The San Antonio Stars parted with fan favorite Danielle Robinson in the offseason in order to acquire the fifth overall pick in tonight’s draft. The Stars utilized that pack to shore up their frontcourt with the selection of Northwestern forward Nia Coffey.
With the Stars selecting Kelsey Plum with the first overall pick, and with a logjam at guard, first year full-time GM Ruth Riley needed to address a weakness at forward, and Coffey fits that mold.
Coffey played all four years at Northwestern and was looked at as a possible early selection by the Chicago Sky at number two. When the Sky opted for Alaina Coates, Coffey fell into the Stars’ lap.
In her senior campaign with the Wildcats, she averaged 20 points and 10.4 rebounds per game. Coffey is a bit of a tweener at the forward. She may not be completely comfortable at small forward, but is also a but undersized at power forward. That being said, her potential for growth gives her tremendous upside, and being able to grow with a young core in place in San Antonio could be good for her.
While new teammate Plum is very highly decorated coming out of the NCAA, Coffey is no slouch. She set a program record in rebounds and was very close to eclipsing the all-time scoring record.
During a WNBA Draft teleconference Stars Hoops participated in last week, Coffey said her versatility was one of her biggest advantages and something she could bring to the Stars roster.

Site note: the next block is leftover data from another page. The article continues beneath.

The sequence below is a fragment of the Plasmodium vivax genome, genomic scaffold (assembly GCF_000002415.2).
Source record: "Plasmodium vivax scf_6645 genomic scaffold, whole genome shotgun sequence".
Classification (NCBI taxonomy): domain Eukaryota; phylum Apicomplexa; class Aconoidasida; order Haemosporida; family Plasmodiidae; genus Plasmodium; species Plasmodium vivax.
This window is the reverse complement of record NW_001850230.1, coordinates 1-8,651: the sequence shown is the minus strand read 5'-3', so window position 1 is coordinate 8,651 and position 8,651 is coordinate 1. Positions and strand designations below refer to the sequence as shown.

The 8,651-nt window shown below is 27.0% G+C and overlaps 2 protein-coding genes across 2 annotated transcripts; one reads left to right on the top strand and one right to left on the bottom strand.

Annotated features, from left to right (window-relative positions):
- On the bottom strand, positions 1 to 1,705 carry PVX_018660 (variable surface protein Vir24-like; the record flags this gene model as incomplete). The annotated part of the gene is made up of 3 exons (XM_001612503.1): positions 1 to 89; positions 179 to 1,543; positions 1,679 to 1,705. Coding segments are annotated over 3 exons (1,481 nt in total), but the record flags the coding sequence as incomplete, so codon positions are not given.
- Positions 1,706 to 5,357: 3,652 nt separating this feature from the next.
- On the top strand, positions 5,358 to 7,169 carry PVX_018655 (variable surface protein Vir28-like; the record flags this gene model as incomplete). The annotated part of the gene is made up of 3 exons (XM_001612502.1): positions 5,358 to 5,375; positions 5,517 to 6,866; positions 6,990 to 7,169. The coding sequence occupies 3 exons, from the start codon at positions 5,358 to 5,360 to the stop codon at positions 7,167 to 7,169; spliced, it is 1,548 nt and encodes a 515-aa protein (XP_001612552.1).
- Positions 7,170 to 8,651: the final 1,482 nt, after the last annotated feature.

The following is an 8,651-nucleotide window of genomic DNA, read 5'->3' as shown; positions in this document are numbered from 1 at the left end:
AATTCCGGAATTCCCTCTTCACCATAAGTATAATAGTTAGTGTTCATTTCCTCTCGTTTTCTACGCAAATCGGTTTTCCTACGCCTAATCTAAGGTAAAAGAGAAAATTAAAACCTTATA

“I just think my overall ability to play different positions gives me an advantage, Coffey said. “I’ve been working on everything that would help me improve my game and I’m in great shape.”
Coffey is more of a threat on drives to the basket. She won’t be a typical small forward shooting much from the perimeter, but with Moriah Jefferson, Kayla McBride and now Plum, the Stars need Coffey’s skills down low most to complement their current personnel.
While she may not fit into a certain mold as a forward, ESPN’s LaChina Robinson said Coffey could transition well to the pros.
“I think she is the player who could make the biggest jump from college to what she will eventually become as a pro,” Robinson said. “She’s only scratched the surface of her potential — her size, her length, she can drive it, she can shoot it, pull up off of the pick and roll, which is a primary offense in the WNBA.”